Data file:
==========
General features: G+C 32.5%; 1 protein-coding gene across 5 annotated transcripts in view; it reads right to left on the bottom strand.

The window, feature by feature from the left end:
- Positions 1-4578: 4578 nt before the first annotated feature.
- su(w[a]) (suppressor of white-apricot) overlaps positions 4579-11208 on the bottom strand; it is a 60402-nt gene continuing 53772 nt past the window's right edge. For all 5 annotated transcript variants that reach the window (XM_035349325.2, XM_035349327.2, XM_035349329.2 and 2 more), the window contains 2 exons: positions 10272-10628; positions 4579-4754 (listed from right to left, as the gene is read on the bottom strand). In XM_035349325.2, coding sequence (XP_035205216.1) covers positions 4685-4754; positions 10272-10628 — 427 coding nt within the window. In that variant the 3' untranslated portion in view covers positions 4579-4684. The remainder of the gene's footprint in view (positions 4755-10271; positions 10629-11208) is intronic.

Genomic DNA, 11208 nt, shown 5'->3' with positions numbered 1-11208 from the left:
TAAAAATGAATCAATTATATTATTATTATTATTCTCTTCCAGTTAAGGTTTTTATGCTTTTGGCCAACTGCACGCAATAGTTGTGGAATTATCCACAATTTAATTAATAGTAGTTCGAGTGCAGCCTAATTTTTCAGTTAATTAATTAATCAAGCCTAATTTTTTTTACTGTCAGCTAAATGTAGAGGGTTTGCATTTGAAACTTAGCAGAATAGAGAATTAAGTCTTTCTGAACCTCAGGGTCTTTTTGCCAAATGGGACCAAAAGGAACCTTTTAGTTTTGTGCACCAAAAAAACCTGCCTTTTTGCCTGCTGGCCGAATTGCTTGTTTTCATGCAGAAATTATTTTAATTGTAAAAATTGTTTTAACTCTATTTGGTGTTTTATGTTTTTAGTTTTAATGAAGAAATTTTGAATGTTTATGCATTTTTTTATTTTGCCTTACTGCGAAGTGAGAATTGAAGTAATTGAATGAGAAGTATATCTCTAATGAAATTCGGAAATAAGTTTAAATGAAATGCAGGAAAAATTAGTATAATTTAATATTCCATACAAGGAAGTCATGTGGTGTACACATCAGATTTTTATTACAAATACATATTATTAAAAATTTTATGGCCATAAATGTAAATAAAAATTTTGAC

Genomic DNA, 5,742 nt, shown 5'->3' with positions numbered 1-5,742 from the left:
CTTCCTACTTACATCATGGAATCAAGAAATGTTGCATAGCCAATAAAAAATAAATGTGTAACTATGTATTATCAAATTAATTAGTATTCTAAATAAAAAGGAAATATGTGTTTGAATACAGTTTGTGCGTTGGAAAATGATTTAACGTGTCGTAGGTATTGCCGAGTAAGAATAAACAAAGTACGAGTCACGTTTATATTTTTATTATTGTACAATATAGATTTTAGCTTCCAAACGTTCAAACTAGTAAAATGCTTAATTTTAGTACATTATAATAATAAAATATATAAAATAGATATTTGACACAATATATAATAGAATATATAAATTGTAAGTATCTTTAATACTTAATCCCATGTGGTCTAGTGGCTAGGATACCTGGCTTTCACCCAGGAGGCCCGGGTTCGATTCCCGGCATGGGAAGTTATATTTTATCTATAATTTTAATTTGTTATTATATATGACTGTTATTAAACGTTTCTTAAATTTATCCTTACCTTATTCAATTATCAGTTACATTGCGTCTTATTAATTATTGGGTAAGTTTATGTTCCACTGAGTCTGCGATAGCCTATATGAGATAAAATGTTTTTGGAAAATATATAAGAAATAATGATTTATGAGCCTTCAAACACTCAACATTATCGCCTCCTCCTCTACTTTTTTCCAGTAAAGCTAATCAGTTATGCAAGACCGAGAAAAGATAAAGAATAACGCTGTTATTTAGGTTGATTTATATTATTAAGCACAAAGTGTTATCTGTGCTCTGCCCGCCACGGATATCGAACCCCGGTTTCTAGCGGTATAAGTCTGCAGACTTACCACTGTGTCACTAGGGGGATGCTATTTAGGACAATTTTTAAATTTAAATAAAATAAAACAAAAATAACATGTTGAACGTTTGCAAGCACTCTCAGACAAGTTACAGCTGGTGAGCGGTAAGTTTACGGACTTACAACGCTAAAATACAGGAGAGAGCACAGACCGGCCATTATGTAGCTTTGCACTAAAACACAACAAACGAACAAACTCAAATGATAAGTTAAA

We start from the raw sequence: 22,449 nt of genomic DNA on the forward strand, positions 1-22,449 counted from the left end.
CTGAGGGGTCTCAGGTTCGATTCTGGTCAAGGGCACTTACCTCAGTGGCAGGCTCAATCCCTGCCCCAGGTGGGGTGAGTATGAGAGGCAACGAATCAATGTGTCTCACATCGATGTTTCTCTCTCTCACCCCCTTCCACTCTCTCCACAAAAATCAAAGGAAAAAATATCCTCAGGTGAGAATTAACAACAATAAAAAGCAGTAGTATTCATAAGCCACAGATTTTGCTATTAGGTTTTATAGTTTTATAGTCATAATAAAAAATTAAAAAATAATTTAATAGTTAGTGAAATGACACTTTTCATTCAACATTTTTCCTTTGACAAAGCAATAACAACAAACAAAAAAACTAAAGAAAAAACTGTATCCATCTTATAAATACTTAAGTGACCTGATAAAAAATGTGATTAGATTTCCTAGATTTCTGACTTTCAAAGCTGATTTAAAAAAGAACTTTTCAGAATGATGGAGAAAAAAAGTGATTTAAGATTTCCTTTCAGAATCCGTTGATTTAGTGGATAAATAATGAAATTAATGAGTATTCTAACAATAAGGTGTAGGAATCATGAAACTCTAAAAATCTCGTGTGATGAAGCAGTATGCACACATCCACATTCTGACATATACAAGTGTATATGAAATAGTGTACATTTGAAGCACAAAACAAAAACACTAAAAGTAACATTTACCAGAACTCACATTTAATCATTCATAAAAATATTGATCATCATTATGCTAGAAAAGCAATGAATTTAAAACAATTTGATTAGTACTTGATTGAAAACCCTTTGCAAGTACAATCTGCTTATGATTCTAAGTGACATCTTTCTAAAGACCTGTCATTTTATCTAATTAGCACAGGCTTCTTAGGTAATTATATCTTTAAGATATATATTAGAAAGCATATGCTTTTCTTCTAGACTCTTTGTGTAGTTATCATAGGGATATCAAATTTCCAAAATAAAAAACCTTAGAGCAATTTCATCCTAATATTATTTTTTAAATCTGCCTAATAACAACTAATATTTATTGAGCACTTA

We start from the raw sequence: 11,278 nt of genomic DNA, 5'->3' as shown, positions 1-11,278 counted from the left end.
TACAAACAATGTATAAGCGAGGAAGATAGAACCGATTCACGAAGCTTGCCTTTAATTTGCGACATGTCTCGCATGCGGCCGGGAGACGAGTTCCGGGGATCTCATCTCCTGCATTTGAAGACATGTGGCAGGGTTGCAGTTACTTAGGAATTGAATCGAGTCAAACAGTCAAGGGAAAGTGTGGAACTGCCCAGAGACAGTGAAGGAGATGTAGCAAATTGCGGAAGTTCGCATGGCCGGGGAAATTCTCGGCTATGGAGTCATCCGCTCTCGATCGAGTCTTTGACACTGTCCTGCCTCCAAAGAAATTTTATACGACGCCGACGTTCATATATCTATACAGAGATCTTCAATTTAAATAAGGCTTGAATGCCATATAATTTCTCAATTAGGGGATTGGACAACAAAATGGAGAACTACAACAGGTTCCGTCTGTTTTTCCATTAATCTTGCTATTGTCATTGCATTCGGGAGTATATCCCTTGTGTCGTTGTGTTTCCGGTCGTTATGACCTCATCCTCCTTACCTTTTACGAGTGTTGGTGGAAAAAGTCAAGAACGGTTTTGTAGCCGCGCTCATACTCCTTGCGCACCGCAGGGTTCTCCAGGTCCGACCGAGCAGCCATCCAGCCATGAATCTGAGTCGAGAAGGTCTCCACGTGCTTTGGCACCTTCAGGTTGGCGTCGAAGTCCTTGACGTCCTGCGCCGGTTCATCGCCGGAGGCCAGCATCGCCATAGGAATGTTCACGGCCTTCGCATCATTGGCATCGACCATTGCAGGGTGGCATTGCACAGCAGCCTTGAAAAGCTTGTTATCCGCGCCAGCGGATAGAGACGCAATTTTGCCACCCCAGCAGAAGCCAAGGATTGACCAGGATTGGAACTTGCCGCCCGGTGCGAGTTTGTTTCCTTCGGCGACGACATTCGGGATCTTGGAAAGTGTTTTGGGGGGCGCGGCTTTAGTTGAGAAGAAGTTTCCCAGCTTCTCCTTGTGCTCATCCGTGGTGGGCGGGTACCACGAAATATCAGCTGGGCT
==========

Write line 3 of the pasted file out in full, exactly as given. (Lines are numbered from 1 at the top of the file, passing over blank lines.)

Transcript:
- Positions 1-4578: 4578 nt before the first annotated feature.